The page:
UBC Theses and Dissertations
Investigating the relationship between anatomic and metabolic changes in the motor cortex and upper-extremity hemiparesis in individuals with chronic subcortical stroke Jones, Paul William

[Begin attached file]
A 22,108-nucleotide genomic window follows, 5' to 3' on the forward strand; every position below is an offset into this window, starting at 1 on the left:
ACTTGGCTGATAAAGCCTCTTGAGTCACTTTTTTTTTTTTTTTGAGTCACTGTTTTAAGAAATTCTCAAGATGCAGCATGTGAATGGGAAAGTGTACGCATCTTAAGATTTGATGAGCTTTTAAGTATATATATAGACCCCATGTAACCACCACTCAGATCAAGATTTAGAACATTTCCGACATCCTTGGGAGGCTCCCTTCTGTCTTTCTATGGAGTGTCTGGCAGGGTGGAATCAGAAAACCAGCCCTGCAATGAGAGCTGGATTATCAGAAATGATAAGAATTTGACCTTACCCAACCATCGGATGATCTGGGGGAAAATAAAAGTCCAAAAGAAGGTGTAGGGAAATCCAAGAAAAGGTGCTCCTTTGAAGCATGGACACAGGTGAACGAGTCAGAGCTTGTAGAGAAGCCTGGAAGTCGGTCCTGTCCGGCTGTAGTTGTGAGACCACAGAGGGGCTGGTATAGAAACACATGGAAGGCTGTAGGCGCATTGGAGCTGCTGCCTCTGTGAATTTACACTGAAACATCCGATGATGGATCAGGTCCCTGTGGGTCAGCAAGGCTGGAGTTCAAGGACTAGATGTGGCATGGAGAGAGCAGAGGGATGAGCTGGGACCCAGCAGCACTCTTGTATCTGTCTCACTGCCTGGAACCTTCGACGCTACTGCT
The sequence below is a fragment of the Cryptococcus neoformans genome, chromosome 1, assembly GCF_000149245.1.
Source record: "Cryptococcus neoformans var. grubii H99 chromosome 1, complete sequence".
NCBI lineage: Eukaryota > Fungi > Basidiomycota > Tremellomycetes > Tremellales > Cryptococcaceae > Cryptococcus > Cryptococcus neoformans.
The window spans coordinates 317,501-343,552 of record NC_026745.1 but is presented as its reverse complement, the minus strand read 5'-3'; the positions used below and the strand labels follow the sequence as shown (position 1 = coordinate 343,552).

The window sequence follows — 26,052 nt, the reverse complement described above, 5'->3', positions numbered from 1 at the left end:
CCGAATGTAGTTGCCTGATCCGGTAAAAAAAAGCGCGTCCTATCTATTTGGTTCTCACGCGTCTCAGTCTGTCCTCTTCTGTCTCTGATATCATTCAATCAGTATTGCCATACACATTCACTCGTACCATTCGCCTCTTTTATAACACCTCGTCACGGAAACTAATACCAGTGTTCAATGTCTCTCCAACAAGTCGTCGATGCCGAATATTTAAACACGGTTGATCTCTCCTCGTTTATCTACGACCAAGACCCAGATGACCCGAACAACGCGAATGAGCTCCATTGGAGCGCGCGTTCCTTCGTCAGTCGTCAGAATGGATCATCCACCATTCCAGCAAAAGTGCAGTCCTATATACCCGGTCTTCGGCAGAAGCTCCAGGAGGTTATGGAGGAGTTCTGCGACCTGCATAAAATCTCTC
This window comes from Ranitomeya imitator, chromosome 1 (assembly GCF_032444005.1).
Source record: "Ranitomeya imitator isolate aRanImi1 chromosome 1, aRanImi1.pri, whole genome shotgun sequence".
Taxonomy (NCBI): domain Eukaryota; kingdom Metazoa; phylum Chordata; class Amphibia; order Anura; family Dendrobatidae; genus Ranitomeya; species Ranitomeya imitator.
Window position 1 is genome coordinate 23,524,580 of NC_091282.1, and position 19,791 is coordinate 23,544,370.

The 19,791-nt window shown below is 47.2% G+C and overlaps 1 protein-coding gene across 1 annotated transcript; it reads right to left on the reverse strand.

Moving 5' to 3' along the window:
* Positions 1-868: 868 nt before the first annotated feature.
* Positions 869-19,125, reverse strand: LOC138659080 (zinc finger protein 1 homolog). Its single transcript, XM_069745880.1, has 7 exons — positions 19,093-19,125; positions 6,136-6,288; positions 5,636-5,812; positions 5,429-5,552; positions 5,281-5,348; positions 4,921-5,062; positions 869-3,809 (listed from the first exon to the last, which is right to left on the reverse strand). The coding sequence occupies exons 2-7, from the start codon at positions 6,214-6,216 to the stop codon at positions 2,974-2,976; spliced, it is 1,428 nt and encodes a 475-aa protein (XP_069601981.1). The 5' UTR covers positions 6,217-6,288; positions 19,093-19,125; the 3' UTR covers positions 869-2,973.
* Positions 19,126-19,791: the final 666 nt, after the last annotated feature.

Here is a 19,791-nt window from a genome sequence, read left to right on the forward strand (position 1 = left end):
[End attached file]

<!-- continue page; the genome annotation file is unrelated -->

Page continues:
Hemiparesis is one of the most prevalent chronic disabilities after stroke, particularly in subcortical stroke. Neuroimaging has provided important morphological insight in to the mechanisms associated with hemiparesis in individuals with stroke. Assessing morphological changes within the primary motor cortex may provide valuable information of the neural events that underlie upper-extremity (UE) hemiparesis in chronic stroke. The purposes of this study were to 1) evaluate anatomical and metabolic changes in the motor cortex, and 2) examine the relationship between anatomical and metabolic changes and hemiparetic arm use in individuals in the chronic stage of stroke recovery. Seventeen individuals with chronic (>6 months) subcortical ischemic stroke and eleven neurologically healthy controls were recruited. Single voxel proton magnetic resonance spectroscopy (H1MRS) was performed to measure metabolite concentrations of total N-acetylaspartate (tNAA) and glutamate+glutamine (Glx). FreeSurfer software package (http://surfer.nmr.mgh.havard.edu) was used to quantify cortical thickness of the precentral gyrus. Upper-extremity motor performance was assessed using the Wolf Motor Function Test (WMFT) and the Motor Activity Log Quality of Movement scale (MAL-QOM) and upper-extremity motor activity was assessed using activity counts from wrist-mounted accelerometers. Results demonstrated a significant decrease in tNAA and Glx concentration in the hand area of the primary motor cortex in the stroke group, particularly within the ipsilesional hemisphere. Precentral gyrus cortical thickness was also decreased in the ipsilesional hemisphere of the stroke group. Parametric correlation analysis revealed a significant positive correlation between precentral gyrus thickness and tNAA concentration bilaterally. Multivariable regression analyses revealed that, after accounting for age and post-stroke duration, the combination of ipsilesional metabolite concentration (tNAA and Glx) and ipsilesional cortical thickness was associated with hemiparetic UE motor performance, but not UE motor activity in individuals in the chronic stage of stroke recovery. The observed link between structural and neurochemical changes in the stroke-affected brain and hemiparetic UE motor performance during the chronic phase of recovery may improve the understanding of the underlying neural mechanisms that support motor impairment after stroke.
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